Because Chlamydia is one of the most common types of sexually transmitted infections, but the majority of the time does not show symptoms, it is important for teens to get checked regularly and take part in proper Chlamydia treatment and prevention. STD statistics indicate in the majority of cases of Chlamydia, about 50 percent of infected males and 75 percent of infected females, there are no outward signs or symptoms of the infection. However, even “silent” symptoms can cause internal damage to the body.
Although Chlamydia symptoms don’t usually occur, an infected person tends to develop any signs of the infection within the first five to 10 days after contracting Chlamydia. Traditional symptoms include:
- Stomach pain
- Low-grade fever
- Burning/painful and frequent urination
- Vaginal/anal swelling
- Swollen testicles
- Unusually colored or smelling discharge from the vagina or penis
- Bleeding or spotting in between periods
- Itching and bleeding on or around the anus
- Painful sexual intercourse
- Some of these symptoms, especially in males, may only appear in the morning
- Fortunately, Chlamydia is one of the easier sexually transmitted infections (STIs) to treat. Doctors may do this with antibiotics through a one-time dose or a series of antibiotic medications. Working with your doctor or physician is the best way to help you figure out what kind of STD treatment options are best for you.
- Do not continue to have sex with anyone until both you and your sexual partner(s) have been treated for the infection. Even if the partner or partners do not show any STD symptoms, it does not mean they are not infected.
- It is best to get STD testing again three or four months later after receiving treatment to make sure the infection is gone.
- Take the antibiotics properly. Make sure and take the entire length of medication even if the symptoms seem to get better or go away entirely. Stopping taking the medication early before it is gone can often times cause the infection to return or worsen.
- It is extremely important for women infected with Chlamydia to talk to their doctor about treatment options in order to prevent spreading the infection to their unborn baby.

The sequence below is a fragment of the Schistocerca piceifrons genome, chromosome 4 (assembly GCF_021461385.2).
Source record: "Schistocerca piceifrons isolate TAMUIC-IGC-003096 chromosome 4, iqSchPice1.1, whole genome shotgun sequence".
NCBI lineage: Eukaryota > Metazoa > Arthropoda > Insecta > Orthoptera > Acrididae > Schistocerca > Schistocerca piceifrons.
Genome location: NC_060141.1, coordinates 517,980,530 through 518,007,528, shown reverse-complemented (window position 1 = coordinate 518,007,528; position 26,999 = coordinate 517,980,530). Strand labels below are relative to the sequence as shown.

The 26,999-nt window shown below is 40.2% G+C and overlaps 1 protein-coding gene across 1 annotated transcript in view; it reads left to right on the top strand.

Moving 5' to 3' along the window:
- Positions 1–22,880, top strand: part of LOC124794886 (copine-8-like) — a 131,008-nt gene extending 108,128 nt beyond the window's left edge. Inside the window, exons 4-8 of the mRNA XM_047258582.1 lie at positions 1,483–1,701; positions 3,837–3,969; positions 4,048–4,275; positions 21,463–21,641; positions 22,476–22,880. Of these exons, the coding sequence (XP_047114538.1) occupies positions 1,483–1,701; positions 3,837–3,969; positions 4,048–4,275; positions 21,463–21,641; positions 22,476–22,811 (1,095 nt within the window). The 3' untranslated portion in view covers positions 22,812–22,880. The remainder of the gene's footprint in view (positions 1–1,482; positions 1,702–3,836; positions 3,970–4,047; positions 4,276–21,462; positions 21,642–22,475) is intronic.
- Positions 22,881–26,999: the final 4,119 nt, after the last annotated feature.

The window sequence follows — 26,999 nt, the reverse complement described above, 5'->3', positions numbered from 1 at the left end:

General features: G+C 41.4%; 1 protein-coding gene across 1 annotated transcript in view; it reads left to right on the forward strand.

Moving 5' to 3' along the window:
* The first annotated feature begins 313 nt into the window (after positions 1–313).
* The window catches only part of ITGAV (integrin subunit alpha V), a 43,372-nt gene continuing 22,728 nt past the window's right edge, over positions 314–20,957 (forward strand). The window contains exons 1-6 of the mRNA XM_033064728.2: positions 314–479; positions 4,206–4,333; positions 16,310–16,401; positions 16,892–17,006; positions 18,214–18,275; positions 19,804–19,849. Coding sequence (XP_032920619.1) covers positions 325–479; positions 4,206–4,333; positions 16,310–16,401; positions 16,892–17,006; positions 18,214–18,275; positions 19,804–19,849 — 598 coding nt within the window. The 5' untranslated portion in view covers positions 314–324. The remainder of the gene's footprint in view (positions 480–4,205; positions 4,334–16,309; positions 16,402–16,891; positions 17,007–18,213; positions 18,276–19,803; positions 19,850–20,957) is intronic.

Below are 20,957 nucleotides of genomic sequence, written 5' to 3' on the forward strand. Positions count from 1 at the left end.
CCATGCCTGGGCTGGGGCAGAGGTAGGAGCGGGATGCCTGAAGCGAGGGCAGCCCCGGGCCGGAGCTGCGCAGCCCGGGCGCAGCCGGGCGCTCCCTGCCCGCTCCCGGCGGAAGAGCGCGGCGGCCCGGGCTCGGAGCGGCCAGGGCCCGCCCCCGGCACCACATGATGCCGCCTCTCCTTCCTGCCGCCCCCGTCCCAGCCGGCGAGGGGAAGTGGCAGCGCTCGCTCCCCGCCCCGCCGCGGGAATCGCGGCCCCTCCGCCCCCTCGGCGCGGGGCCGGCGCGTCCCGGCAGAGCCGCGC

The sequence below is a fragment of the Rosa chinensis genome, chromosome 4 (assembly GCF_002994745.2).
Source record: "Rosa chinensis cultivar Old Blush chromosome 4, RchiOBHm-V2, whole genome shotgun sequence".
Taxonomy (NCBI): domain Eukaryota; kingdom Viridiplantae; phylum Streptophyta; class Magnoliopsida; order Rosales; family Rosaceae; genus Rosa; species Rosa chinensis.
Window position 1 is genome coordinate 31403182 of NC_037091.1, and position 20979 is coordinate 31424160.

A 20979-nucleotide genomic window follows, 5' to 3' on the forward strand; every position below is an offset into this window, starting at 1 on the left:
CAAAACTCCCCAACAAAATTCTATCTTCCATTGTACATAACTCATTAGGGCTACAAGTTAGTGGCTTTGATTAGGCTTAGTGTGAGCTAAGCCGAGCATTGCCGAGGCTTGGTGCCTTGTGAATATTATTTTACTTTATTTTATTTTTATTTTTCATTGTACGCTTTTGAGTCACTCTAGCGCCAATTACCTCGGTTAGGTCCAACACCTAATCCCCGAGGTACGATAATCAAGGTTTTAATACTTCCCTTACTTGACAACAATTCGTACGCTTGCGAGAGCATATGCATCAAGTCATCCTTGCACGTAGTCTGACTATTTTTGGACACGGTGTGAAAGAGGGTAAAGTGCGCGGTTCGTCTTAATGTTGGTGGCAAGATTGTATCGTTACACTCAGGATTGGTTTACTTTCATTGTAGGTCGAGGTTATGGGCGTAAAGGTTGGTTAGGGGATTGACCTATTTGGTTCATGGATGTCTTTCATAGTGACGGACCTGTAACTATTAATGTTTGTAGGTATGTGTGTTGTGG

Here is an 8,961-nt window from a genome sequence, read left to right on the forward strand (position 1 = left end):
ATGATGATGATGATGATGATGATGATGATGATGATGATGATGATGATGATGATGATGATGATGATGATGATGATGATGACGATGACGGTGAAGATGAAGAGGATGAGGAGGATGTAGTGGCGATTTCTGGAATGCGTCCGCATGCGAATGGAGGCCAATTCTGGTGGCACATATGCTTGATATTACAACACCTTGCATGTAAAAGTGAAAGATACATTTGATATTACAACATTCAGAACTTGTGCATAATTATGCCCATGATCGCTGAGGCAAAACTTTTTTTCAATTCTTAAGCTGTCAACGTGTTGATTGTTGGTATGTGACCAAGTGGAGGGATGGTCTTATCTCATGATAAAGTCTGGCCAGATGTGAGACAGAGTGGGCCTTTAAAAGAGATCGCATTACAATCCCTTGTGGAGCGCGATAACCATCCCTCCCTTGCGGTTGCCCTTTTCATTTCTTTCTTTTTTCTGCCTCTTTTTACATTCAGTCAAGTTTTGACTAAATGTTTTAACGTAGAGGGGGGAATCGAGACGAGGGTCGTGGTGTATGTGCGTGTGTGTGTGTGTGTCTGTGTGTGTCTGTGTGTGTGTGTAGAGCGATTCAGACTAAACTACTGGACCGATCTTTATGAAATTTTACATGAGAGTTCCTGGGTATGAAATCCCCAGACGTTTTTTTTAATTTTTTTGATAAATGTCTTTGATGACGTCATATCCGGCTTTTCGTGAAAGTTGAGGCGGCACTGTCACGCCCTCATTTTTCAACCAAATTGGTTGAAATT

- If left untreated in women, Chlamydia can cause infection in the uterus or fallopian tubes, which can cause pelvic inflammatory disease. This tends to happen in about 15 percent of cases of Chlamydia-infected women. This and other unnoticed symptoms can cause permanent damage potentially leading to infertility or severe pregnancy complications including ectopic pregnancy, which is usually fatal to the baby.
- Chlamydia can also be spread through an infected pregnant mother giving birth to her baby. The bacteria is passed during delivery as the baby passes through the infected birth canal. Through this infection, the baby can cause the infant to develop serious eye problems and pneumonia.
- Complications from unnoticed or invisible symptoms from Chlamydia in infected males is much more rare than in women. However, in these rare instances the infection can still spread to the infected male’s epididymis. This can cause pain and fever and in some cases sterility.
- It is important for sexually active teens to remember than as with the case of any STD or pregnancy, abstinence from sex or sexual contact of any kind is the only way to 100 percent prevent contracting Chlamydia or any other type of STD or STI.
- Using a latex condom or other protection is the next best way to prevent catching or spreading the infection, although this is not 100 percent effective.
- Regular STD and testing for Chlamydia is another good option for all sexually active teens and adults to take part in to make sure they are not infected with Chlamydia or any other type of STI. Even if you are not showing symptoms, getting tested is the only way to find out for sure if you are infected.
- Because there are different tests for different STD’s, make sure you ask your doctor which test is the best for you to take to make sure you don’t have Chlamydia.